Beyond the Gaze: Women Painting Women

by William J. Simmons

The group exhibition at Garis & Hahn suggests that something different takes place when women paint female nudes apart from the scrutiny of men.
In 1989, the masked activism group The Guerrilla Girls exploded onto the art scene with Do women have to get naked to get into the Met. Museum? (1989) - a satirical advertisement that appeared on the side of New York City buses (until the contract was canceled because the bus company deemed the image too risqué). The statistics the Guerrilla Girls cited might seem unremarkable for 1989 – less than 5% of the artists in the modern art section of the Met are women, but 85% of the nudes are female. In 2012, however, the statistics of the “weenie count” – as the Guerrilla Girls called it – were just as astonishing, with 4% of the artists and 76% of the nudes in the modern art section being women. It seems that women do, in fact, have to strip to make their way into art history.

Photo by @garisandhahn

It is this inequity that provided the impetus for Beyond the Gaze: Women Painting Women at Garis & Hahn, a group exhibition featuring Sarah Awad, Tatiana Berg, Sarah Faux, and Jay Miriam. The exhibition suggests that something different takes place when women paint female nudes apart from the scrutiny of men, but the nature of the resulting reversal is intentionally ambiguous, especially since few of the paintings are actually discernably of women. The majority of the artworks are, in fact, highly abstract, and self-consciously so. Sarah Awad’s Reclining Woman (Triptych) (2014) presents a female form that seems to emerge from the paint itself, as if to suggest that all artists must inherently deal with issues of gender the moment their paint leaves its tube. In this way, art need not be expressly political in order to be deemed “feminist” or “activist.” Painting is in itself a subversive act, even in 2016.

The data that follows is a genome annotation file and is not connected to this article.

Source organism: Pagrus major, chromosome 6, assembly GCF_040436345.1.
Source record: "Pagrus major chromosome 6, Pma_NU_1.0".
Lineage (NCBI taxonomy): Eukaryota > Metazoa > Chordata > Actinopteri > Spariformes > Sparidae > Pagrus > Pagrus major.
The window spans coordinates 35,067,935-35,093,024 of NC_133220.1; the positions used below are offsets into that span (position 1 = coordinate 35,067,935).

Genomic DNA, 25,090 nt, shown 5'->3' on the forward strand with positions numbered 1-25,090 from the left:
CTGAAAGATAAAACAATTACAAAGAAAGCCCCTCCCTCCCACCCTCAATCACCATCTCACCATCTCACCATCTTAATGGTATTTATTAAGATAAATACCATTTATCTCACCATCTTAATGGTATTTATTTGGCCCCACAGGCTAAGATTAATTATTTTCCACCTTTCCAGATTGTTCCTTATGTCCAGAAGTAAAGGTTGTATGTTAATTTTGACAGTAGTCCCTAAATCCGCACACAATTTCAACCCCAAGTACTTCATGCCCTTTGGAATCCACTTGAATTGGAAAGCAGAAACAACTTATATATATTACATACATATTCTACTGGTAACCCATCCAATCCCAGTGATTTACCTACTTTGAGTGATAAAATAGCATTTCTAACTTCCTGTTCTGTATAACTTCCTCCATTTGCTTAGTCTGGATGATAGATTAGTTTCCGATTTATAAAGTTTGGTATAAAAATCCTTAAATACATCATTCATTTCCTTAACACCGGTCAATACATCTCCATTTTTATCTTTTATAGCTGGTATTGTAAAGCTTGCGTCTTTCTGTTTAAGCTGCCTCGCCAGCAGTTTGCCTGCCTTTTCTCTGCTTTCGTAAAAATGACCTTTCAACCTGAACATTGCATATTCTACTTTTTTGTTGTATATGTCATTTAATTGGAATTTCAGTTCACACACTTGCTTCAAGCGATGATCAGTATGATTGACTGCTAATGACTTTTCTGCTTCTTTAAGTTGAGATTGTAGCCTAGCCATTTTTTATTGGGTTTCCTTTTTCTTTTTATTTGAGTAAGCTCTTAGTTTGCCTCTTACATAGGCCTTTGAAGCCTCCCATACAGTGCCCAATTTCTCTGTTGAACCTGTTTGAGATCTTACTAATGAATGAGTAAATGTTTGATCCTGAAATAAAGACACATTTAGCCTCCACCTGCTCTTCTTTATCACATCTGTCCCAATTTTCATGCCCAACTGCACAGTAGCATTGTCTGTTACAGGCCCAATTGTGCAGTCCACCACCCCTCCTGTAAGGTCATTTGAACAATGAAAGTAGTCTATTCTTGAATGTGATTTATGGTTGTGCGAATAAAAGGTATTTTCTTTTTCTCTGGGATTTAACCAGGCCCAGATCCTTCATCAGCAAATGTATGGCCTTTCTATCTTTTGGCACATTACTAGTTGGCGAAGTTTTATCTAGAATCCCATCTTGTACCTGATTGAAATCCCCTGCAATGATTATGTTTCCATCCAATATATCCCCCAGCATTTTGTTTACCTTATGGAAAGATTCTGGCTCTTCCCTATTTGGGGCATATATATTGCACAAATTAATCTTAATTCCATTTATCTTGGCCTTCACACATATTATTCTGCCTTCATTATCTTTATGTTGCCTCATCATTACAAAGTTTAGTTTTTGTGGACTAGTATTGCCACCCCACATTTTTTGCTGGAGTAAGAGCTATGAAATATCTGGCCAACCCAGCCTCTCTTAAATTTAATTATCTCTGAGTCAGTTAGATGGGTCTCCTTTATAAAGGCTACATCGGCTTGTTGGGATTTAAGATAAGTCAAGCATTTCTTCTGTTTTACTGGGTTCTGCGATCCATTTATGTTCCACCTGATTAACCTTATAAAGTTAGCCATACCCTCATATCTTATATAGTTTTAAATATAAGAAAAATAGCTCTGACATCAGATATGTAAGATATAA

Photo by @artefuse

Moreover, the artists tackle important historical questions with simultaneous humor and seriousness that makes for an accessible and educational space. Tatiana Berg’s explosive colors are visually arresting, especially in the uniquely spot lit gallery space, but, equally, her canvases deal subtly with the history of gender, abstraction, and expressionism. In Afternoon Studio (2016), Berg references the fluid, malleable forms made famous by Matisse, but her nude casually touches herself with an unexpected nonchalance that would cause the old white guys of art history to quiver with shock (and a bit of jealousy). This act is only signaled by three white brushstrokes, reminiscent of Keith Haring’s cartoonish, but always pointed, images. Afternoon Studio’s lady in red thereby indulges unabashedly in the pleasures of her own body, and she knows her art history to boot.

Photo by @winnie_ambron

Likewise, Jay Miriam’s Woman and Headless Parrot subtly refers to the history of Surrealism while upholding the importance of self-empowerment. The Surrealist painters and photographers of the early 20th century were obsessed with insect life because, especially with praying mantises, the female spouse is known to decapitate her male partner. It goes without saying that men are always afraid of a strong woman. Though we might not make the same associations that the kinky Surrealists did, there is nevertheless a sense of urgent, perhaps violent or tumultuous, motion in Beyond the Gaze, even in Sarah Faux’s understated abstractions.

Photo by @winnie_ambron

It is not be possible to pin down a unified message or call to action, and it is exactly from this uncertainty that the exhibition draws its power. The poison of heterosexism is visible and dire, a fact that these artists do not diminish. Still, discrimination cannot stop creativity; in fact, it might produce entirely new artistic avenues that thrive despite oppressive circumstances.

Photo by @garisandhahn

Beyond the Gaze: Women Painting Women will run through April 17th at Garis & Hahn  gallery in New York.

Here you can find more information about the gallery and the exhibition.